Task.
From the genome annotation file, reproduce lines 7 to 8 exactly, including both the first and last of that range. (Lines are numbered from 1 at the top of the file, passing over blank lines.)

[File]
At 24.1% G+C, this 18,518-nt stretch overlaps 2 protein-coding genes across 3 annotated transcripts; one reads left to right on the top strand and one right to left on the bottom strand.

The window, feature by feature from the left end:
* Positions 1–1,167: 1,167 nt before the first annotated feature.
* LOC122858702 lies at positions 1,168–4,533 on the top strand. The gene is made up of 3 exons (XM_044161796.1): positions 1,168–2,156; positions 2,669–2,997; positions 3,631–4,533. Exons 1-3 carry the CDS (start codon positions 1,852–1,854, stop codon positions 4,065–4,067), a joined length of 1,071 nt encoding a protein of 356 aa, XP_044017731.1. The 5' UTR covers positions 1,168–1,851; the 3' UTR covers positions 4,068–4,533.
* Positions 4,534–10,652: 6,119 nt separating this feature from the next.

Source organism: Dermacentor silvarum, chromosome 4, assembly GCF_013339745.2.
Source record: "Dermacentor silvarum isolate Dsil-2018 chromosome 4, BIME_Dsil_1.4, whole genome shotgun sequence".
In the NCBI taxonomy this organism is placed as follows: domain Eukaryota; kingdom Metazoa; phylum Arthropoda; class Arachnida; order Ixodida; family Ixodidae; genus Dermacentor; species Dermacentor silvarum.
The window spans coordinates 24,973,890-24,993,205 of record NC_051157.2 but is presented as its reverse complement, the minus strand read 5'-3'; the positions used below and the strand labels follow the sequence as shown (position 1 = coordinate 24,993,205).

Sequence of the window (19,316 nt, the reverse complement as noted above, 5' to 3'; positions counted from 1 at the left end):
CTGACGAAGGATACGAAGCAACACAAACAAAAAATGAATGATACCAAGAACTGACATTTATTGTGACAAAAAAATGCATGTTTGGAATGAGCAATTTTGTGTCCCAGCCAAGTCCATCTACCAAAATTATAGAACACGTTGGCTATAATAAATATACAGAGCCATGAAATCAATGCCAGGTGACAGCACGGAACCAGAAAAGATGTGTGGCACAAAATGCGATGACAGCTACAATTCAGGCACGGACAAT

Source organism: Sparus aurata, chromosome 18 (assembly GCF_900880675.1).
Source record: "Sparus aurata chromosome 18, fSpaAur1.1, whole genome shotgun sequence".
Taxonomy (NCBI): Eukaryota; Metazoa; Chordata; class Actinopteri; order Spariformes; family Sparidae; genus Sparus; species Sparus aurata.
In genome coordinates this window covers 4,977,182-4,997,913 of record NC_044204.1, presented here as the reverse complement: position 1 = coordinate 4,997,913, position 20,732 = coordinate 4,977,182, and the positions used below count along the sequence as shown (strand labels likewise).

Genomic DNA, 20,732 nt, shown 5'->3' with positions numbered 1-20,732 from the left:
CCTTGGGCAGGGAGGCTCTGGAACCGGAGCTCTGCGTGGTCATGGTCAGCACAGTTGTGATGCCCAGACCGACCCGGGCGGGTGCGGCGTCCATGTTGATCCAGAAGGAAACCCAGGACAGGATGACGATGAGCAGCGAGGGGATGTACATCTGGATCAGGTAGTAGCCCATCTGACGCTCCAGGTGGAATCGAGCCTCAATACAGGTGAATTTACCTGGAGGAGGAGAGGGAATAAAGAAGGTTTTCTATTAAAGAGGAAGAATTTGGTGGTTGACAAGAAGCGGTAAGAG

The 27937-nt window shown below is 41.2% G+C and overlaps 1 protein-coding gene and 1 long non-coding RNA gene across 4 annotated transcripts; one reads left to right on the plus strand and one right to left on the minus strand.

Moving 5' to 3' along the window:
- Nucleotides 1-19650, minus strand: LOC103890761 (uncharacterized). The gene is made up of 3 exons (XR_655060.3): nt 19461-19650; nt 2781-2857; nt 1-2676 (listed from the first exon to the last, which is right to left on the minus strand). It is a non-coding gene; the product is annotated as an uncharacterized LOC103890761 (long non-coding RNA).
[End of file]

Source record: "Dermacentor silvarum isolate Dsil-2018 chromosome 4, BIME_Dsil_1.4, whole genome shotgun sequence".
In the NCBI taxonomy this organism is placed as follows: domain Eukaryota; kingdom Metazoa; phylum Arthropoda; class Arachnida; order Ixodida; family Ixodidae; genus Dermacentor; species Dermacentor silvarum.